The Syrian state press has described her as a "Mossad beauty." A Palestinian cartoonist compared her to the Mona Lisa. One Canadian report called her "naturally blonde with eyes as blue as the Mediterranean."
Yet Tzipi Livni, asked by Israel's president on Monday to form a government following Prime Minister Ehud Olmert's resignation, remains largely faceless when it comes to her country's powerful ultra-Orthodox Jews, or haredim.
Citing concerns for feminine modesty, the ultra-Orthodox refuse to publish images of women in their newspapers - a core source of information as the reclusive community generally shuns the television, Internet and most radio stations.
That poses a unique challenge for Livni, the 50-year-old foreign minister, as she tries to piece together a governing coalition and campaigns for support among ultra-Orthodox who make up an estimated 8-15 percent of Israel's population.
"There's no doubt that we have our work cut out for us when it comes to the haredim," Avraham Kroizer, one of Livni's strategic consultants, told Reuters.
"Their media are never going to change the no-photograph policy, so it comes down to arranging face-time for her with leading haredi figures who can spread the word," Kroizer said.
'Livni radiates something fresh'
At meetings with religious legislators on forming political partnership, Livni dons demure skirts and wrist-length jackets, not the pant-suits she usually favors.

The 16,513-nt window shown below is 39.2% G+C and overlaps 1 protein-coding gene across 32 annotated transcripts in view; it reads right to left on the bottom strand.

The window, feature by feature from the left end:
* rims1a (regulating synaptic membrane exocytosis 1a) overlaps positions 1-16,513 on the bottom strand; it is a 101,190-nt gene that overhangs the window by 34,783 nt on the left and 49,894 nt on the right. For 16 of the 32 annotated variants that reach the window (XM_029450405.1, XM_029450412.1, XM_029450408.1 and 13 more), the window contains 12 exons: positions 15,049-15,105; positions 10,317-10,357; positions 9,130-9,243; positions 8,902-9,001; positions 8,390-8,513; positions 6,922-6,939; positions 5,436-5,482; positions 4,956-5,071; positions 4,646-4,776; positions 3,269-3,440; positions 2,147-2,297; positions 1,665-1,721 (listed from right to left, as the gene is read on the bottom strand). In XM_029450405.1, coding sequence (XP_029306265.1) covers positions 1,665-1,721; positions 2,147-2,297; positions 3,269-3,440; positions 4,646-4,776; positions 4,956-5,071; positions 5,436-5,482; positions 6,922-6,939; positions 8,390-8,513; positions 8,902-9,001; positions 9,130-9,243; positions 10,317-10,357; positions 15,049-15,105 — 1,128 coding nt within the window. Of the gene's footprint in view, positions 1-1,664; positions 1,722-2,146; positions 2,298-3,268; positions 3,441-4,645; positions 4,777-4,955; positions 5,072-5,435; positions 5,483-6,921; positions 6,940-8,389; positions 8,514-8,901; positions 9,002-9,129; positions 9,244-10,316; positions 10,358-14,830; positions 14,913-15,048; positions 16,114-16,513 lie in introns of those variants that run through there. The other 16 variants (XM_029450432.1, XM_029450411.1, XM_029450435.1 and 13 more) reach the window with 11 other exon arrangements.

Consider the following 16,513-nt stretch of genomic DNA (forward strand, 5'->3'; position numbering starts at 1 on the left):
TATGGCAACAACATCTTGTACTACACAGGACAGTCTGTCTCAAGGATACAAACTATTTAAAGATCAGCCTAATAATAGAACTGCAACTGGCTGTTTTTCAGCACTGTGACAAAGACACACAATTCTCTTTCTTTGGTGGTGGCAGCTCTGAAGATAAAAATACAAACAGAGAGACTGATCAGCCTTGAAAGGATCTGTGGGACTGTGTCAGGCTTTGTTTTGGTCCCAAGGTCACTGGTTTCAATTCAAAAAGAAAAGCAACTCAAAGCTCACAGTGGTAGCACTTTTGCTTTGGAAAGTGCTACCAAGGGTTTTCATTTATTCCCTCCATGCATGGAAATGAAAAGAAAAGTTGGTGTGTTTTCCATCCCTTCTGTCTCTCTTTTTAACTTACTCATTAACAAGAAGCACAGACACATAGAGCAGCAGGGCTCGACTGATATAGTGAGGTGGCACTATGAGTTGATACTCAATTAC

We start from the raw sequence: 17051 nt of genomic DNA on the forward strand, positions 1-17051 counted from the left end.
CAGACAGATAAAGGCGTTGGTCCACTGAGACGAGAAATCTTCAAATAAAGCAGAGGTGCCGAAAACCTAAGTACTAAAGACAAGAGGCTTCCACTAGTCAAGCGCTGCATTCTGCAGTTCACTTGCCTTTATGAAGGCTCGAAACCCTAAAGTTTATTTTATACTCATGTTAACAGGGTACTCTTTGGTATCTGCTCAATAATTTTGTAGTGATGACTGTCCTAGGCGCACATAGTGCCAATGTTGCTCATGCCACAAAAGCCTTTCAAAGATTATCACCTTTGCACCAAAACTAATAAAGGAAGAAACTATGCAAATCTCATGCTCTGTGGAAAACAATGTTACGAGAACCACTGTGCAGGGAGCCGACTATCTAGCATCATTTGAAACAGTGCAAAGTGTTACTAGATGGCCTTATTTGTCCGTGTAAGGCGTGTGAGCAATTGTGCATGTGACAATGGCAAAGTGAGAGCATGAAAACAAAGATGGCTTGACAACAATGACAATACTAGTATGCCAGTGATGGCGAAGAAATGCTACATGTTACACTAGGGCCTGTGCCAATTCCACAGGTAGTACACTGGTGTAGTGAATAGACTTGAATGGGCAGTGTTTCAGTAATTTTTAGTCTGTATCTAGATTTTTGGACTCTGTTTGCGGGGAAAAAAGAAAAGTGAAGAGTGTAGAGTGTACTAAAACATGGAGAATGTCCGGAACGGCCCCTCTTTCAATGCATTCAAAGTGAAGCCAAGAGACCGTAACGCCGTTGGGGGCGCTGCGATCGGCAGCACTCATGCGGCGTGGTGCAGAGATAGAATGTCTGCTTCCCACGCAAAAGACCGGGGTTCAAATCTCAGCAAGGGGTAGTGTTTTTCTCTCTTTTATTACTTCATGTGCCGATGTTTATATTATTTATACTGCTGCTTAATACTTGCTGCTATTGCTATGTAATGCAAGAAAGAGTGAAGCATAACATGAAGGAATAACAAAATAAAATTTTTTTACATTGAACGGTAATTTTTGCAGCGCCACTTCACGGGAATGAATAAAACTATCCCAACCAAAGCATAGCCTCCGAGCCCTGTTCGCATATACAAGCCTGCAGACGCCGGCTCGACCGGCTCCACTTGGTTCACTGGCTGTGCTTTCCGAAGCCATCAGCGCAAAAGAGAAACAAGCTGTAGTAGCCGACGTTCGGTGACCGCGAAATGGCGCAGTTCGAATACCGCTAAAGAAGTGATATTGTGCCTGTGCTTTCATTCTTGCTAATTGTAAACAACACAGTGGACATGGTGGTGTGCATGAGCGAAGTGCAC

Such deference irks many Israeli feminists, who argue it risks papering over the cultural rift in a mostly secular Israel whose Supreme Court and parliament both have women presidents.
Should she become premier, Livni, once a Mossad intelligence agent and a lawyer, would be the second woman in top office since Golda Meir in the 1970s.
"It's strange - these people (ultra-Orthodox) bespeak an attitude whose origins are in the Middle Ages, while on a political level it looks like they are willing to work with Livni," Galia Golan, a veteran women's rights activist, said.
She said Livni "radiates something feminine, something fresh, which leads many Israelis to see her as a politician who can bring a new kind of governance."
A senior editor at Hamodia, an ultra-Orthodox daily, said there was no plan to reconsider the ban on publishing women's pictures.
"We have always done things according to the Torah," said the editor, who declined to be named. "This is the way it was since the beginning of the world, and the way it shall remain."